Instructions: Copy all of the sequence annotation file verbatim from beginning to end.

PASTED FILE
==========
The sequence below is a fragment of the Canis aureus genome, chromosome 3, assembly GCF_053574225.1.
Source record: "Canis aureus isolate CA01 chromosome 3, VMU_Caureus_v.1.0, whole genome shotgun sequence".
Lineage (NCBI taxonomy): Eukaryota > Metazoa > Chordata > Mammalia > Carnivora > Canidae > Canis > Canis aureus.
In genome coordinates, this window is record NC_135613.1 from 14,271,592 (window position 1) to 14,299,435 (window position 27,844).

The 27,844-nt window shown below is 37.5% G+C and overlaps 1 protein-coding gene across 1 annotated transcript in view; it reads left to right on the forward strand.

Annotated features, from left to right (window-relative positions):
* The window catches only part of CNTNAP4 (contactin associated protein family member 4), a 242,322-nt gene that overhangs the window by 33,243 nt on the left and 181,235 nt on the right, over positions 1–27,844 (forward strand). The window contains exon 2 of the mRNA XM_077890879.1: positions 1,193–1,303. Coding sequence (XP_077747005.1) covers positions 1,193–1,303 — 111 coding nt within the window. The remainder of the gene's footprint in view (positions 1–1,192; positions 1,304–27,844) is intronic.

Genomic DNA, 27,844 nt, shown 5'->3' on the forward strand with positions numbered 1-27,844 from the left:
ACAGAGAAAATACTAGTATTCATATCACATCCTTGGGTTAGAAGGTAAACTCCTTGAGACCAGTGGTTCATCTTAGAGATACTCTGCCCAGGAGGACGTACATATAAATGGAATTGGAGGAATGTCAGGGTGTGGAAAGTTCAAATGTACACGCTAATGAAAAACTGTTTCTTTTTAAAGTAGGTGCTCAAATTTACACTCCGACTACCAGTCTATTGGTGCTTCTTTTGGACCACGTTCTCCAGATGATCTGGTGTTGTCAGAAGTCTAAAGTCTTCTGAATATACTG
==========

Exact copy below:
The sequence below is a fragment of the Canis aureus genome, chromosome 3, assembly GCF_053574225.1.
Source record: "Canis aureus isolate CA01 chromosome 3, VMU_Caureus_v.1.0, whole genome shotgun sequence".
Lineage (NCBI taxonomy): Eukaryota > Metazoa > Chordata > Mammalia > Carnivora > Canidae > Canis > Canis aureus.
In genome coordinates, this window is record NC_135613.1 from 14,271,592 (window position 1) to 14,299,435 (window position 27,844).

The 27,844-nt window shown below is 37.5% G+C and overlaps 1 protein-coding gene across 1 annotated transcript in view; it reads left to right on the forward strand.

Annotated features, from left to right (window-relative positions):
* The window catches only part of CNTNAP4 (contactin associated protein family member 4), a 242,322-nt gene that overhangs the window by 33,243 nt on the left and 181,235 nt on the right, over positions 1–27,844 (forward strand). The window contains exon 2 of the mRNA XM_077890879.1: positions 1,193–1,303. Coding sequence (XP_077747005.1) covers positions 1,193–1,303 — 111 coding nt within the window. The remainder of the gene's footprint in view (positions 1–1,192; positions 1,304–27,844) is intronic.

Genomic DNA, 27,844 nt, shown 5'->3' on the forward strand with positions numbered 1-27,844 from the left:
ACAGAGAAAATACTAGTATTCATATCACATCCTTGGGTTAGAAGGTAAACTCCTTGAGACCAGTGGTTCATCTTAGAGATACTCTGCCCAGGAGGACGTACATATAAATGGAATTGGAGGAATGTCAGGGTGTGGAAAGTTCAAATGTACACGCTAATGAAAAACTGTTTCTTTTTAAAGTAGGTGCTCAAATTTACACTCCGACTACCAGTCTATTGGTGCTTCTTTTGGACCACGTTCTCCAGATGATCTGGTGTTGTCAGAAGTCTAAAGTCTTCTGAATATACTG